Slices of Life: The Science of Happiness | News, sports, jobs

Jill Pertler

Lately, I’ve become interested in happiness – from a scientific perspective, of course. It sounds confusing and even oxymoronic. What does a world based on cut-and-dried scientific facts have to do with instincts and emotions like happiness?

They have more in common than I thought. Happiness creates physiological changes within us that science can use to define, quantify, and even predict happiness.

I always think of happiness as something external, something that happens to me. Happiness comes from opening presents and going to Disney World at Christmas “yes” a dress, a brand new convertible, getting your dream job, getting that last piece of chocolate cake, winning the lottery, etc.

Although it may seem logical, external experiences and things that happen to us are not the true source of happiness. In fact, happiness comes from within. At least that’s what science says.

And who are we to argue with science?

Scientists have studied happiness and found that it is naturally occurring. (Fine.) But (here’s the kicker) it can also be manufactured. Harvard psychologist Dan Gilbert explains “Synthetic happiness.” It’s the happiness we create when we can’t get what we want.

Like seeing the glass half full.

The happiest of us choose to look at things from a new perspective and see things differently when we don’t get what we want.

The key word in that last sentence: choose.

Happiness is a choice.

Just soak up that power for a minute because it’s awesome. It is gigantic.

You will choose your own happiness. How cool is this spinning? Unexpected! Because choice is power. And the power is in your hands. No one else’s. You are in charge.

Responsible. Damn it’s big.

From my very limited research and life experience (extensive), I have concluded that happiness is a habit. As with all habits, it becomes easier and more natural with practice. The opposite, and vice versa, is true. Taking a dim view of life can also become a habit. You can send two people to the county fair in one day. You will see dirt, dust, clumps and long queues in front of trucks serving greasy food. The other will see roller coasters, ferris wheels and delicious corn dogs on sticks.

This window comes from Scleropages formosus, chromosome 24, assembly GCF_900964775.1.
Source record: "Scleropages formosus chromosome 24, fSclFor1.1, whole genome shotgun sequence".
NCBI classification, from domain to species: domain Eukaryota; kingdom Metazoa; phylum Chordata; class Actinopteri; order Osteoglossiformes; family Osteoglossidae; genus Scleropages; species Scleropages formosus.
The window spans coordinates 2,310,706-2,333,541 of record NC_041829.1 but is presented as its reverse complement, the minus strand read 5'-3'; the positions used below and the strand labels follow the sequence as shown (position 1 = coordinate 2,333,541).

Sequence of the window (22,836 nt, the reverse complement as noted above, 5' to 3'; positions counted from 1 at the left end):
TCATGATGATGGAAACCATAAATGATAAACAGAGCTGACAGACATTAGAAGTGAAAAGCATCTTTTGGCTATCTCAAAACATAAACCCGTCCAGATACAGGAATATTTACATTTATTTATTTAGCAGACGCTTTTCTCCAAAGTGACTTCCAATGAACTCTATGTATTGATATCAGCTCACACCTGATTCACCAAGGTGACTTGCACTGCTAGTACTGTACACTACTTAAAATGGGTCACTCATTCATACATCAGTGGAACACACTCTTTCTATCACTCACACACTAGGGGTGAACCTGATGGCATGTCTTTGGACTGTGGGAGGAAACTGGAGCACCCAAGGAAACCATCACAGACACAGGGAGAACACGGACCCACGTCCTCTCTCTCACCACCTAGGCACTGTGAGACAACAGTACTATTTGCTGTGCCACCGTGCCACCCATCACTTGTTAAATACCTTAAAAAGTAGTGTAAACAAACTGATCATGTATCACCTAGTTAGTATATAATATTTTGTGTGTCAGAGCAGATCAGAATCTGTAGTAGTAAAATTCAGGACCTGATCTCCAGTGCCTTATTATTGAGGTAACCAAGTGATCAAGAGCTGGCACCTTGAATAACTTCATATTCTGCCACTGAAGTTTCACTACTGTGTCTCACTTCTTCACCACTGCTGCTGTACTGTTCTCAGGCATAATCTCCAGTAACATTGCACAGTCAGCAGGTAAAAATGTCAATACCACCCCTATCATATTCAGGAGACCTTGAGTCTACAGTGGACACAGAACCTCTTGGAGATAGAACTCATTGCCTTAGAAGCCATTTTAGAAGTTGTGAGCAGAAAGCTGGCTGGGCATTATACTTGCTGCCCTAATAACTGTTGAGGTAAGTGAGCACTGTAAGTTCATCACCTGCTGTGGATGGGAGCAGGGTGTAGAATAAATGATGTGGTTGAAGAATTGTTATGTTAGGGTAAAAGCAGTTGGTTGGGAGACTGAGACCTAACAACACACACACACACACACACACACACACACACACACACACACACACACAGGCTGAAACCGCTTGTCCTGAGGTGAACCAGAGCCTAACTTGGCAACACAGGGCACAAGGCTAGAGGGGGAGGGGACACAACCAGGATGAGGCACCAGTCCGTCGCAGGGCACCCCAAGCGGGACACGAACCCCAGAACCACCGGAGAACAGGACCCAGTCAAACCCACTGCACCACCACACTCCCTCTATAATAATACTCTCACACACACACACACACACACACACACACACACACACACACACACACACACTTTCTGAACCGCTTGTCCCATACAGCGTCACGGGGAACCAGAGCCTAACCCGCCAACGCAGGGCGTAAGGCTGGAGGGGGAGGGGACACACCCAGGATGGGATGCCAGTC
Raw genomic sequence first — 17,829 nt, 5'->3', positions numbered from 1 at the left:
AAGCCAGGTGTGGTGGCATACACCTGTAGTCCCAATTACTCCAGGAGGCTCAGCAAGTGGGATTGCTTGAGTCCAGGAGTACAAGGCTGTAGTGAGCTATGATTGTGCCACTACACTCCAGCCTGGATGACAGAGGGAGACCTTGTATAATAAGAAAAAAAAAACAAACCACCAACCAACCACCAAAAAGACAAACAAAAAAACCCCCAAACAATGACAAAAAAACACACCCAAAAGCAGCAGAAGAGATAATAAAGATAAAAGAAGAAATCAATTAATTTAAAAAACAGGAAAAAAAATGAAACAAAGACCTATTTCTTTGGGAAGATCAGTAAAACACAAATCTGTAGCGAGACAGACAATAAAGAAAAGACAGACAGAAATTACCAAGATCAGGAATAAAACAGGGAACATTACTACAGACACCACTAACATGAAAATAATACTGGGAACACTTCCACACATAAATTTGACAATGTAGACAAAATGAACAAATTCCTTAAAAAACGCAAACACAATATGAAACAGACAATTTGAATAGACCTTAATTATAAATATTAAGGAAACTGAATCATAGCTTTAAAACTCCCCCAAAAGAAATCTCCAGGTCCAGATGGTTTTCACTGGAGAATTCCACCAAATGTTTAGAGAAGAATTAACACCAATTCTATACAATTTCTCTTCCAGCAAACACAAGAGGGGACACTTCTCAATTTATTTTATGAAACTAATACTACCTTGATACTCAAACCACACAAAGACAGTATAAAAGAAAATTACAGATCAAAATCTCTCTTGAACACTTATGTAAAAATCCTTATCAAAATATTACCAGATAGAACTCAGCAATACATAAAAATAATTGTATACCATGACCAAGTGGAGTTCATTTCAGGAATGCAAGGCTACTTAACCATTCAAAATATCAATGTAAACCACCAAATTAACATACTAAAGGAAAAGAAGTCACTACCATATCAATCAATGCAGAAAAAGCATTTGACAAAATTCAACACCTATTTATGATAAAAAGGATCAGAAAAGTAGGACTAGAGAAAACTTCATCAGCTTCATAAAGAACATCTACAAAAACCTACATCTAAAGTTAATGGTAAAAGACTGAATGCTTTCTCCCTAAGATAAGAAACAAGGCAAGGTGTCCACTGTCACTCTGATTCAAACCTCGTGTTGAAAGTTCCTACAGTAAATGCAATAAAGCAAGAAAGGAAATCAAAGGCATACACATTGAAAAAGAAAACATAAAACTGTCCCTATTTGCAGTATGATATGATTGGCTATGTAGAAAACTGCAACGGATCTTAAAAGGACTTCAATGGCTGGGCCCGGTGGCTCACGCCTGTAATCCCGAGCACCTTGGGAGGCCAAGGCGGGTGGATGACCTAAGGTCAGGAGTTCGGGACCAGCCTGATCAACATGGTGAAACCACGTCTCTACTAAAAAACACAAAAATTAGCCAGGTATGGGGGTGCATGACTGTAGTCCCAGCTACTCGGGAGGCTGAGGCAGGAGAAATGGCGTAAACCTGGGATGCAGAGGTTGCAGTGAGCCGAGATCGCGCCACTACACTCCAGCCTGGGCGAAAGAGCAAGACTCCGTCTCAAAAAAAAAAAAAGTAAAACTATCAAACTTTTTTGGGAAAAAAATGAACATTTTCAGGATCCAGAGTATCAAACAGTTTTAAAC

The same exhibition. That same day. Same experience. Different views. Different results.

People in white lab coats say happiness is a choice, and they have a few gems to help them find their own Happy Avenue. Their research suggests the following.

Gratitude increases happiness. If we spend time thinking about all the things we have, we spend less brain energy on all the things we want or don’t have. Like happiness, gratitude is a habit. They are the best of friends and are often spotted together on Tuesday mornings drinking coffee together at the cute bakery down the street, which clearly shows their love and appreciation for each other more than lattes and donuts.

(Ready for that shock?) You can increase happiness with activities you enjoy. Do what makes you happy and you’ll be happier. Standing applause.

Realize that your emotions are your choice. Even in difficult situations, you choose how you feel. It may be bad, but it will get better and maybe even worse. Most of our challenges won’t be on our radar a year from now, or even five years from now. Even so, life will always be like today. Think about it and remember it. Allow yourself to give it perspective, even if it takes a conscious breath at a time.

The happiest people believe in something greater than themselves. It relieves the burden of the world from their shoulders. After all, we may be out of control. Understand and accept it. Hug for the gift.

I grew up believing “something” made me happy – experience, luck, other people. Turns out I was half right. Happiness (sometimes) comes from our environment, but often it is within us – we are waiting to embrace it and recognize it. It’s there for the taking. Go ahead and buy yourself some healthy food.

You’ll be glad you did.

Jill Pertler is an award-winning syndicated columnist, published playwright, and author. Don’t miss a slice; follow Pieces of life Page on Facebook.

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